Archive for February, 2006

My Biggest Pet Peeve

Tuesday, February 28th, 2006

The fact that although every chef and pastry chef uses weight measurement, their cookbooks are invariably in volume measurements. Many even have the audacity to say that weight measurements are the best way to measure… and then provide neither weight measurements for their recipes nor conversion charts for ingredients from volume to weight.

I can understand that not everyone wants to deal with buying and using a scale (although they last forever, are soooo easy to use, and cause less dishes to wash), but the least that normally-scale-using recipe authors can do is to provide recipes in both volume and weight. I’m getting tired of converting–and am suspicious that they use different weight equivalents for their volumes. One of these days, I’ll post my inflammatory treatise about the kinetics of flour and volume measurement (others have written them, too), but for now I’ll just say that, under this system, for instance, I don’t think that any cookbook-user ever measures the exact same amount of flour for a recipe as another person does–even those who try to convert it to weight. That’s jacked.

In related news, I’ve had to research quite a few recipes to make in class in the past week, and I’ve found so many recipes that I want to use, but I just don’t know how much certain things weigh; without that, I can’t convert it and use it. So, rather than looking for recipes that I really want to make, I have to scour for convertible recipes. And even when I find one, converting the recipe to weight, adjusting it to our desired yield (which has been 24 4-oz most often for rolls), and then calculating baker’s percentage makes me feel like I’m doing my taxes every single time.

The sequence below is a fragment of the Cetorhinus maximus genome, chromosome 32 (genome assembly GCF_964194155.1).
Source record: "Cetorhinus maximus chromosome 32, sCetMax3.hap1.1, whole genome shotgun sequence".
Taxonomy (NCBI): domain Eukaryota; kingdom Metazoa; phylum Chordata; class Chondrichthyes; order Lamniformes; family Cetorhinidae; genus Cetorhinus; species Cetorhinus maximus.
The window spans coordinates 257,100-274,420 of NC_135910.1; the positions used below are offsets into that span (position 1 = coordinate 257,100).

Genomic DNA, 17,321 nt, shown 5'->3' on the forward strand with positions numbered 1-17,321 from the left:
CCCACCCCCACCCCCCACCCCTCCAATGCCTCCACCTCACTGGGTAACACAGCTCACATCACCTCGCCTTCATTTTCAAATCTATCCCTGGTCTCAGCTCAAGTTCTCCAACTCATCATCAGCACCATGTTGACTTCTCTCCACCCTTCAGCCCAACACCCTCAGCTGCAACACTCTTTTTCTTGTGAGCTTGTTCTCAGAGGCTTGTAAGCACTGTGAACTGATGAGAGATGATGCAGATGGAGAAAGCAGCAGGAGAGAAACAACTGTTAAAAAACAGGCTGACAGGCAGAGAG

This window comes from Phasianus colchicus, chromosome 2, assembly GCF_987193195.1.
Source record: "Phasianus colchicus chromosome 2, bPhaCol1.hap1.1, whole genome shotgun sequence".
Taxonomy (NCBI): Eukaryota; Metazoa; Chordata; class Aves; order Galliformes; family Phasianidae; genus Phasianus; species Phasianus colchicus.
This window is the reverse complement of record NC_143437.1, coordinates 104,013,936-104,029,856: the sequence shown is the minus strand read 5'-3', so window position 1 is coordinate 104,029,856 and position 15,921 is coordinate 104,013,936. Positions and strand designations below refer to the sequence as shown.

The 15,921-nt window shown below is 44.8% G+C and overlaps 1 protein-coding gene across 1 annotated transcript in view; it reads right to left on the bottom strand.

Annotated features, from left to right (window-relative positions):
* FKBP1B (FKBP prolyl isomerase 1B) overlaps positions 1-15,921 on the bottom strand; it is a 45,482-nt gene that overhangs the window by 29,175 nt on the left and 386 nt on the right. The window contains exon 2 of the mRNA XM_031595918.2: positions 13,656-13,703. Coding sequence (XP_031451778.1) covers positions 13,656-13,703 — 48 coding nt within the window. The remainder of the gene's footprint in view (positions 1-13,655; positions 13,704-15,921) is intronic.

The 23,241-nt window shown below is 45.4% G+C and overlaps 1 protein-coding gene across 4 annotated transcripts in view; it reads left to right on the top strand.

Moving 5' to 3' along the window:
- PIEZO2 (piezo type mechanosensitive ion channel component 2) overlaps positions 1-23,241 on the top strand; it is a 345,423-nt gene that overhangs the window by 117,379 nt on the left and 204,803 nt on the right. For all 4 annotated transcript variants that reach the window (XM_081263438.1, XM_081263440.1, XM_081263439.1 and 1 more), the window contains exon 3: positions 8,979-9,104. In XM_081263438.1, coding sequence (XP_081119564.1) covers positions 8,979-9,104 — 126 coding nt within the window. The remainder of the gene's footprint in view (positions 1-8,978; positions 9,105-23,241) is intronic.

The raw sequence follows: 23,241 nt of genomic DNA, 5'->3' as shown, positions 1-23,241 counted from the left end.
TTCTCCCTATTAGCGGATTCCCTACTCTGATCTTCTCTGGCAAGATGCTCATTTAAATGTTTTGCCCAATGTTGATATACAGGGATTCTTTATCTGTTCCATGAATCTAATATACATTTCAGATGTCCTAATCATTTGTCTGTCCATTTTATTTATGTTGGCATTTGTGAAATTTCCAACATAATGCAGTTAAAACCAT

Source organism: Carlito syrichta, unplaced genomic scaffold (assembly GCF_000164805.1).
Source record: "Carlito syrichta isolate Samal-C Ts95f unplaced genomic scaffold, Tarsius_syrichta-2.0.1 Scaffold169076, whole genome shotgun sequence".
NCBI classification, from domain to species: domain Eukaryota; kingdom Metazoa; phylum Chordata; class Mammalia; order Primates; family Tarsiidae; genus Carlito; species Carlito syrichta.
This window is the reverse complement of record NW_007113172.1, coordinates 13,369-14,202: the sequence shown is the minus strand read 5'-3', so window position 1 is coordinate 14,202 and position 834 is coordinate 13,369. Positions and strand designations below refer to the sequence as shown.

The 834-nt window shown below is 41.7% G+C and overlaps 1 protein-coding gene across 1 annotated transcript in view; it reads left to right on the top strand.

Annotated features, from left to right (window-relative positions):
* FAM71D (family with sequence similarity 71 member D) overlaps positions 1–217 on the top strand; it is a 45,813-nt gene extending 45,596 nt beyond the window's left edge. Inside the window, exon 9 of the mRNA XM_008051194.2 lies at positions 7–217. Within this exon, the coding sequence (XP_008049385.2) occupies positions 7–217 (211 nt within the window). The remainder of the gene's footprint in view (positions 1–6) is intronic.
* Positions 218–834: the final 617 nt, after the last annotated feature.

Waiting for Schlumberger

Tuesday, February 28th, 2006
Schlumberger CU

So, it’s day two of my roll sequence, and I’m gaining a bit more appreciation for the things. Although they are slightly tedious to make because of their high numbers, they are pretty convenient to eat, and if made properly so that you can break one open and be greeted by muscular striations formed into a lil gift just for you, then they can be quite charming… even if they still have too much chewy crust for me.

Shaping the dough has a huge impact on what the texture will be like. I like rolls that are worked so that they are rolled up, knotted, or somehow have a choreographed “muscle” structure (completely my own term; don’t blame CIA for the visceral analogy). Round rolls with a slash on the top don’t have this, and many of them are languishing in the depths of my freezer… Perhaps becuase I feel that they belong in Siberia. They’re still rolled around like all others rolls to form them, but the muscles are broken into by the slash rather than formed into the slashes, like schlumbergers, knots, and cloverleaves. Of course, larger slashed loaves are just great, but that’s because they form a better crust and crumb than rolls.

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Hearth Breads & Rolls

Monday, February 27th, 2006